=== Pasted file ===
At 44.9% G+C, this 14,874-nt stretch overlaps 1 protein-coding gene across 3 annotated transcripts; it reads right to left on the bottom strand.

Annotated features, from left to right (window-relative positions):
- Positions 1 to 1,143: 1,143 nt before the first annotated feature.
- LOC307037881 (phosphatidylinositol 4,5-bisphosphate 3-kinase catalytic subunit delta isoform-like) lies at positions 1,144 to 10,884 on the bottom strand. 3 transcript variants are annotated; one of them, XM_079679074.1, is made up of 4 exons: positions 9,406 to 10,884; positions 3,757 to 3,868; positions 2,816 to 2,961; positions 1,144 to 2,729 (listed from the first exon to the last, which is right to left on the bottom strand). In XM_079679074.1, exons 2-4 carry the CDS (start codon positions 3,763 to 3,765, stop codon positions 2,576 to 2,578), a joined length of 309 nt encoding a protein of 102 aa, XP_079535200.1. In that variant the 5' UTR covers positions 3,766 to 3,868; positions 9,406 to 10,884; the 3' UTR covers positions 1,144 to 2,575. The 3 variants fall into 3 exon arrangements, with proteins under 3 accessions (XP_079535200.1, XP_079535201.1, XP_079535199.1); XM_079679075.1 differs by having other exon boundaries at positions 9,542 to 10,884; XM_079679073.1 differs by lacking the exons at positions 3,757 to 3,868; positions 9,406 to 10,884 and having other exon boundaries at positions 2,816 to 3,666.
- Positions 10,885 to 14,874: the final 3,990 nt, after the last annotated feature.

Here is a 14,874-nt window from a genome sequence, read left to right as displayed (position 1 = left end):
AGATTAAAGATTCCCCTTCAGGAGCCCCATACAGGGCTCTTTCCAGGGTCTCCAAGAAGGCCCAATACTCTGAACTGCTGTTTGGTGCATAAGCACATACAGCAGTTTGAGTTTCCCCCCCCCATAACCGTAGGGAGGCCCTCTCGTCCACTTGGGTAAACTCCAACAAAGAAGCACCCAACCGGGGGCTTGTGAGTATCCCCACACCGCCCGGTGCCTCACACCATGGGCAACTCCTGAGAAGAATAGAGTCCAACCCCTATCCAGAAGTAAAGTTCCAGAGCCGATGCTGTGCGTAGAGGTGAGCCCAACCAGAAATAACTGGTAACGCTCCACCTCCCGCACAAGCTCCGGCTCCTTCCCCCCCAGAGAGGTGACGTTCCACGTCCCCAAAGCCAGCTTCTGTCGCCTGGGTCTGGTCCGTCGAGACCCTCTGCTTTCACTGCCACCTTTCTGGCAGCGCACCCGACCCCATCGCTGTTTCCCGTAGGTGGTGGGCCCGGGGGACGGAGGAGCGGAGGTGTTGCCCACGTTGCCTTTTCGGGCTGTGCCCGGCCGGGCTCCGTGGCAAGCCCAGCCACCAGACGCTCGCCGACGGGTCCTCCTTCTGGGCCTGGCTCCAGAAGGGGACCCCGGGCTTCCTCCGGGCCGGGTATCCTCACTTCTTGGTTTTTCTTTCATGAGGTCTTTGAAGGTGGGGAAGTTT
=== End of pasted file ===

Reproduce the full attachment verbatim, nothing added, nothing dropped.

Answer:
At 44.9% G+C, this 14,874-nt stretch overlaps 1 protein-coding gene across 3 annotated transcripts; it reads right to left on the bottom strand.

Annotated features, from left to right (window-relative positions):
- Positions 1 to 1,143: 1,143 nt before the first annotated feature.
- LOC307037881 (phosphatidylinositol 4,5-bisphosphate 3-kinase catalytic subunit delta isoform-like) lies at positions 1,144 to 10,884 on the bottom strand. 3 transcript variants are annotated; one of them, XM_079679074.1, is made up of 4 exons: positions 9,406 to 10,884; positions 3,757 to 3,868; positions 2,816 to 2,961; positions 1,144 to 2,729 (listed from the first exon to the last, which is right to left on the bottom strand). In XM_079679074.1, exons 2-4 carry the CDS (start codon positions 3,763 to 3,765, stop codon positions 2,576 to 2,578), a joined length of 309 nt encoding a protein of 102 aa, XP_079535200.1. In that variant the 5' UTR covers positions 3,766 to 3,868; positions 9,406 to 10,884; the 3' UTR covers positions 1,144 to 2,575. The 3 variants fall into 3 exon arrangements, with proteins under 3 accessions (XP_079535200.1, XP_079535201.1, XP_079535199.1); XM_079679075.1 differs by having other exon boundaries at positions 9,542 to 10,884; XM_079679073.1 differs by lacking the exons at positions 3,757 to 3,868; positions 9,406 to 10,884 and having other exon boundaries at positions 2,816 to 3,666.
- Positions 10,885 to 14,874: the final 3,990 nt, after the last annotated feature.

Here is a 14,874-nt window from a genome sequence, read left to right as displayed (position 1 = left end):
AGATTAAAGATTCCCCTTCAGGAGCCCCATACAGGGCTCTTTCCAGGGTCTCCAAGAAGGCCCAATACTCTGAACTGCTGTTTGGTGCATAAGCACATACAGCAGTTTGAGTTTCCCCCCCCCATAACCGTAGGGAGGCCCTCTCGTCCACTTGGGTAAACTCCAACAAAGAAGCACCCAACCGGGGGCTTGTGAGTATCCCCACACCGCCCGGTGCCTCACACCATGGGCAACTCCTGAGAAGAATAGAGTCCAACCCCTATCCAGAAGTAAAGTTCCAGAGCCGATGCTGTGCGTAGAGGTGAGCCCAACCAGAAATAACTGGTAACGCTCCACCTCCCGCACAAGCTCCGGCTCCTTCCCCCCCAGAGAGGTGACGTTCCACGTCCCCAAAGCCAGCTTCTGTCGCCTGGGTCTGGTCCGTCGAGACCCTCTGCTTTCACTGCCACCTTTCTGGCAGCGCACCCGACCCCATCGCTGTTTCCCGTAGGTGGTGGGCCCGGGGGACGGAGGAGCGGAGGTGTTGCCCACGTTGCCTTTTCGGGCTGTGCCCGGCCGGGCTCCGTGGCAAGCCCAGCCACCAGACGCTCGCCGACGGGTCCTCCTTCTGGGCCTGGCTCCAGAAGGGGACCCCGGGCTTCCTCCGGGCCGGGTATCCTCACTTCTTGGTTTTTCTTTCATGAGGTCTTTGAAGGTGGGGAAGTTT